12 Questions: Meet Chrissy Richards (USA) Ross | July 15th, 2008
This is the third in what will be a regular series in our blog where we’ll feature interviews with someone (a creative and/or a buyer) from the crowdSPRING community.
We’ll pick people who add value to our community – in the blog, in the forums, in the projects. Plainly – activities that make crowdSPRING a better community. Be professional, treat others with respect, help us build something very special, and we’ll take notice. Really.
We’re very proud to feature Chrissy Richards (crowdSPRING username: lightbox) today. Chrissy lives and works in Eugene, Oregon (USA).
My name is Chrissy Richards. I was born and raised in the San Francisco Bay Area. I am now 27, living and working in Eugene, OR while my husband of three years pursues his masters degree in music composition at the University of Oregon (two artists married – its scary, I know). I’m the mother of a 16-month old boy named Holland – that’s him in the drawing – crying quite loudly, I might add. After I graduated college, I worked full time as a designer for a clothing and gift retailer, but after my son was born I wanted something more flexible because I didn’t want to miss him growing up. That’s when I started Lightbox Graphic Design, which I run from my home office (otherwise known as the desk in the kitchen). Drop by www.lightboxgraphicdesign.com if you have a chance. Between trying to keep my son from eating too many crayons and cleaning handi-snack cheese out of the carpet, I find moments to pursue my business and other design work.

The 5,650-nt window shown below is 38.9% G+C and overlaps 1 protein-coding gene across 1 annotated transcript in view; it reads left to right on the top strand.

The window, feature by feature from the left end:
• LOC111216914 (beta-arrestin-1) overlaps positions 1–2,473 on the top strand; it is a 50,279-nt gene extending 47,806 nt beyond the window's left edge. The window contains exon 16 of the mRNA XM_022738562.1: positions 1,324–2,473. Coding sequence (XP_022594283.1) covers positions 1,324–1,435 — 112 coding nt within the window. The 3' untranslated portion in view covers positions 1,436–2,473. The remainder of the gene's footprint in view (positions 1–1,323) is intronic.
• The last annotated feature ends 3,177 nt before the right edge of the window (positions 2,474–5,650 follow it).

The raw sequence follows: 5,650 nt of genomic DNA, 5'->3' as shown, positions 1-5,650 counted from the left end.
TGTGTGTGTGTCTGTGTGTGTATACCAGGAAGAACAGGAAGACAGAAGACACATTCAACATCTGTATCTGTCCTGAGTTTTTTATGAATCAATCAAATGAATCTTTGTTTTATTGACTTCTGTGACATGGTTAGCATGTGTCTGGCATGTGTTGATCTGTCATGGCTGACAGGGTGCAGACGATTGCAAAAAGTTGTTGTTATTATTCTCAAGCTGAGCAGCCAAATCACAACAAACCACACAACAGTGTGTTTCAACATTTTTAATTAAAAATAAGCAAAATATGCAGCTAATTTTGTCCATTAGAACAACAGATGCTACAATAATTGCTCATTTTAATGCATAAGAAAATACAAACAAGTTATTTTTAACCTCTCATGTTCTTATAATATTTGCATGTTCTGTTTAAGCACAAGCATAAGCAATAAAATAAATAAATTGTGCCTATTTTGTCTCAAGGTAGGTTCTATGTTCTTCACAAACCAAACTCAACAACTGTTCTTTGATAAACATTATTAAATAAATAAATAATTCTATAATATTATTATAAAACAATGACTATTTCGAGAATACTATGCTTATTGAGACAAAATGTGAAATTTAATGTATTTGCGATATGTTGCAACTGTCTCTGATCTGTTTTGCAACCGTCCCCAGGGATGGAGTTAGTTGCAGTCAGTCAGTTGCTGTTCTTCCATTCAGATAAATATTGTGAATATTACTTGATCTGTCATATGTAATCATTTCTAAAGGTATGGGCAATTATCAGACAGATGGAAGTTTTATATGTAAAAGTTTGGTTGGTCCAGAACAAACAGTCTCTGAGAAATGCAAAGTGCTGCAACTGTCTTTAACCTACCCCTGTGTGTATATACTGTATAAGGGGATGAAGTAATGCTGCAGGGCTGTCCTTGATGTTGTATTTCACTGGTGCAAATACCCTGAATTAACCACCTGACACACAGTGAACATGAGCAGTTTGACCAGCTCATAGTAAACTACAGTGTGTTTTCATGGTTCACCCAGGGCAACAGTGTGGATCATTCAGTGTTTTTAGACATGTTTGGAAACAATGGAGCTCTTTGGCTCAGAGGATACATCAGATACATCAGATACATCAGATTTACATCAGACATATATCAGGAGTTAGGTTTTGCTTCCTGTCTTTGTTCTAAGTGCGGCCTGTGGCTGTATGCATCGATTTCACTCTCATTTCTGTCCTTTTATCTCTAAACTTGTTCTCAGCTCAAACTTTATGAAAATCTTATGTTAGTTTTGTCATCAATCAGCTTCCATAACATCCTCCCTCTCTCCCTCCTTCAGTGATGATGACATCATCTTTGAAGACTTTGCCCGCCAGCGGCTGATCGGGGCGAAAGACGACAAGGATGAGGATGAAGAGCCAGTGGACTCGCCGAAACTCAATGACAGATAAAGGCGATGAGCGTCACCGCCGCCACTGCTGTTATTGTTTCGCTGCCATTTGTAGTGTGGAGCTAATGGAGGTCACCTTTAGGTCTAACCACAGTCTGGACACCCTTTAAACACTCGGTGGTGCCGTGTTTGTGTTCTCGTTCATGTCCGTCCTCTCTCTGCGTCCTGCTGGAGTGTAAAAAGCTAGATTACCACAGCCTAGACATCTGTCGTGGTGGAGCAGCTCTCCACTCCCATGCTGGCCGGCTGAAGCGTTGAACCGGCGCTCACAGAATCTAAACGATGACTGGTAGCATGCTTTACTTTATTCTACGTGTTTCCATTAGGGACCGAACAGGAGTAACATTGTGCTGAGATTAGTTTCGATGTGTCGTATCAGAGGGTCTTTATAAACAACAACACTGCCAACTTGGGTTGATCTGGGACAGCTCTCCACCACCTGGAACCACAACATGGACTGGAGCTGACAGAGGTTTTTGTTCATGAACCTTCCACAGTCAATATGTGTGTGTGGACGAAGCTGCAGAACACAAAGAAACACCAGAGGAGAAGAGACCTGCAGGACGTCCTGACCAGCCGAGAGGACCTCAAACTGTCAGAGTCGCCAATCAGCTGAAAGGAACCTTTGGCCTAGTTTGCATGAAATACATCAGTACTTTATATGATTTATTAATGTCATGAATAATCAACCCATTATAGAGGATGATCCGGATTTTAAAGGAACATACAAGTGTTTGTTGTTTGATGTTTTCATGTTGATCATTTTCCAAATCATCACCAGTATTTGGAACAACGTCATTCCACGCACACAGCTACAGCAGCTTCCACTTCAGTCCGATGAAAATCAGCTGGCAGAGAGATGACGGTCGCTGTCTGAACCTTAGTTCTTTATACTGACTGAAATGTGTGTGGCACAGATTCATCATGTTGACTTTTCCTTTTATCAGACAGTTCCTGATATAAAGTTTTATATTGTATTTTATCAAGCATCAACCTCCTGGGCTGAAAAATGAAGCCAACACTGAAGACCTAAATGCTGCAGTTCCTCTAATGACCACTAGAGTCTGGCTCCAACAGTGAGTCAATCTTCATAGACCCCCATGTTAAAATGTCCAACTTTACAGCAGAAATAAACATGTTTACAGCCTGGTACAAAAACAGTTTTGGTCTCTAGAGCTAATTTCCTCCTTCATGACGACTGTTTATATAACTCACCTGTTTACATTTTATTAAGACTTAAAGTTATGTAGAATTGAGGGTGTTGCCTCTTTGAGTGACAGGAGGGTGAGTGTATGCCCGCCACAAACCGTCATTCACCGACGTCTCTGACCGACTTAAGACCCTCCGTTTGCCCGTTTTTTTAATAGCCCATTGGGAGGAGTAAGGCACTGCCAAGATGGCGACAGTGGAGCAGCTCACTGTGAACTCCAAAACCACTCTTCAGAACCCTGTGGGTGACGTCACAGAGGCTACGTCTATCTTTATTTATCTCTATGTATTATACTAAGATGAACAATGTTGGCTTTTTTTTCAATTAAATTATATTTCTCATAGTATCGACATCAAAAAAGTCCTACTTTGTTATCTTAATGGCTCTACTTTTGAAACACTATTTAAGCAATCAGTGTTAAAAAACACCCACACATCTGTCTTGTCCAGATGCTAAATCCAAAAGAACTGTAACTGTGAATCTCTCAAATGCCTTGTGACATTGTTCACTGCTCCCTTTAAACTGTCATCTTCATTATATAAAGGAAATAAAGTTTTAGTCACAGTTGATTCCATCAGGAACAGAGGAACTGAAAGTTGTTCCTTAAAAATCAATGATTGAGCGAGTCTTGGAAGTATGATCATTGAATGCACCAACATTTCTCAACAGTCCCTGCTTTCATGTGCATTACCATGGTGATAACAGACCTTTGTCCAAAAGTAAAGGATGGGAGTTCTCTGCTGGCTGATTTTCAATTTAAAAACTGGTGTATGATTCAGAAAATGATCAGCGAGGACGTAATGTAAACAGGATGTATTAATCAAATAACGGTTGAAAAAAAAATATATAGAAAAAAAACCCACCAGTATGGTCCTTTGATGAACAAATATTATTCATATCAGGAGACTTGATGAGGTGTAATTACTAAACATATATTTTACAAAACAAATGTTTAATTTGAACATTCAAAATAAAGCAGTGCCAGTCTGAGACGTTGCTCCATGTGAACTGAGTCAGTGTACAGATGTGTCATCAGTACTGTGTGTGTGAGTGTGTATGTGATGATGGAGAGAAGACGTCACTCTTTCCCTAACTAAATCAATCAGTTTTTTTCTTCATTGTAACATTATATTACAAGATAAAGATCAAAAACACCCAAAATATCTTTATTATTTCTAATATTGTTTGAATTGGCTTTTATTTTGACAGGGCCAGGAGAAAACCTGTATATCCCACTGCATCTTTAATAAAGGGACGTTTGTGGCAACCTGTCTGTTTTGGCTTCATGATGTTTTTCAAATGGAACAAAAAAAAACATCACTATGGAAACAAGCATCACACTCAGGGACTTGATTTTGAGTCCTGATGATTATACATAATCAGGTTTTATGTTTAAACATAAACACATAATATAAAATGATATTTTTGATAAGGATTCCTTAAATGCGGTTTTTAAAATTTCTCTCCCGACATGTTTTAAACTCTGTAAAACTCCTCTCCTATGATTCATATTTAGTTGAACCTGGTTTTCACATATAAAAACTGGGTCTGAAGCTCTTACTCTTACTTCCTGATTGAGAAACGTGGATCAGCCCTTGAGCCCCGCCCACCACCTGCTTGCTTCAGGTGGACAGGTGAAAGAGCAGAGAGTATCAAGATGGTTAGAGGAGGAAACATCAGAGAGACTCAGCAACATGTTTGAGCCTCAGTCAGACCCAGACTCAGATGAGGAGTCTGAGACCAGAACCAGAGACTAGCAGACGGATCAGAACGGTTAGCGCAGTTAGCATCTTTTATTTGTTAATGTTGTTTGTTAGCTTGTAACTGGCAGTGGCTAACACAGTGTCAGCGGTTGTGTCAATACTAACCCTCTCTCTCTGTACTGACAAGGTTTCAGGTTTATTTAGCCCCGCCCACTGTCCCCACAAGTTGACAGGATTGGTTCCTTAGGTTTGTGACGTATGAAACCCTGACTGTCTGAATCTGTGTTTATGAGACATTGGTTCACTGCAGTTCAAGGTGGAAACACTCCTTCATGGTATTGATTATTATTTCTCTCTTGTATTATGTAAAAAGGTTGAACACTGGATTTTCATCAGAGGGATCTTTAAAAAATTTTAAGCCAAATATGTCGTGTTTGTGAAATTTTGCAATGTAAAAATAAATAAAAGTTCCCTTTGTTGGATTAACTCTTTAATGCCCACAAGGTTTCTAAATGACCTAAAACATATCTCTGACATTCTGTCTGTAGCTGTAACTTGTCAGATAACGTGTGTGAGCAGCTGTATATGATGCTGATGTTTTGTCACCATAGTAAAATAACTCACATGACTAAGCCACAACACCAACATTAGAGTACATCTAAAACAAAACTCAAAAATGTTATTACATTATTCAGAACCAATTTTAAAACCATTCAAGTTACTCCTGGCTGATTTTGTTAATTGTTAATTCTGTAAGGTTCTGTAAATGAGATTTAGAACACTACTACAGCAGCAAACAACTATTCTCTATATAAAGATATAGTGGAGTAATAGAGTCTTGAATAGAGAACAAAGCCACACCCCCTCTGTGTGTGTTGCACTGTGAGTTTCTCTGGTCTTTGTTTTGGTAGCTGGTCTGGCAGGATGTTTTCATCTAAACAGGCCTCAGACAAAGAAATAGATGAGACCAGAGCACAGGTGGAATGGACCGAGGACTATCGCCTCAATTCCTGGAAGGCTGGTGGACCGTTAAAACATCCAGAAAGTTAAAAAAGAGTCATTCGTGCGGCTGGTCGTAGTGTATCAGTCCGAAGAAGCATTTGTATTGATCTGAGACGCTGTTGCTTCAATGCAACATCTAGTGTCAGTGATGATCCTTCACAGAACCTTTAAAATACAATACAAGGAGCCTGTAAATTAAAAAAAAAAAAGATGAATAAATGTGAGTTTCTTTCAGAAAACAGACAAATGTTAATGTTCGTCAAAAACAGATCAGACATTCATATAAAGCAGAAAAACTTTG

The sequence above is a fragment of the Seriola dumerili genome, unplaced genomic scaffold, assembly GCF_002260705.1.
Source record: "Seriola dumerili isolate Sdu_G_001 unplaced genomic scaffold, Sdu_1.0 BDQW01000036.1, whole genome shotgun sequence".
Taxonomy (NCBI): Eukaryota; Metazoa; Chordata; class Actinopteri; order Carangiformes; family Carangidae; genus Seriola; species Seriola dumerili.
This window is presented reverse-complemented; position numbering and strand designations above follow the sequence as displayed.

2. How did you start out as a designer?
I started out the way many designers do – drawing. My dad always told me growing up that the key to having a successful and happy career was to figure out what you love to do, and then figure out a way to get paid for doing it. I loved to draw, and that led me to major in illustration and then graphic design at BYU, where I received my bachelor of arts. My plan was to have a career that would allow me to work when and where I wanted, and it actually worked.
3. What great design(s) have you seen recently that you love?
Apple is always superb. I’ve enjoyed watching them create so many of the looks that inevitably become staples of the design world. They master-minded the white-dominant ultra-clean look, then continued on to develop what I call the burst-collage (it probably has a real name – drop me a line if you know it), where type and graphic elements radiate out from a central point. With the introduction of the i-pod, their commercials originated the silhouette trend.
4. Who/what are some of the biggest influences on your design work?
Because I now work alone mostporno of the time, I have to actively seek out the interaction and inspiration that comes by being surrounded by creatives. Getting feedback from designer friends through email, design sites like crowdspring, and art scenes like museums and concerts all provide me with tons of ideas to stay fresh.
5. What’s the very first thing you do when approaching a new design?
Especially with logos, I try to spend a while thinking before I do any research or sketching. If I have the luxury of time before a deadline, I try to read a project request or description and then sleep on it overnight. I find that if I let a new project incubate in my brain a while before starting work on it, I often have ideas come to me while drifting in and out of sleep or showering.
6. Which of your designs are your favorites and why?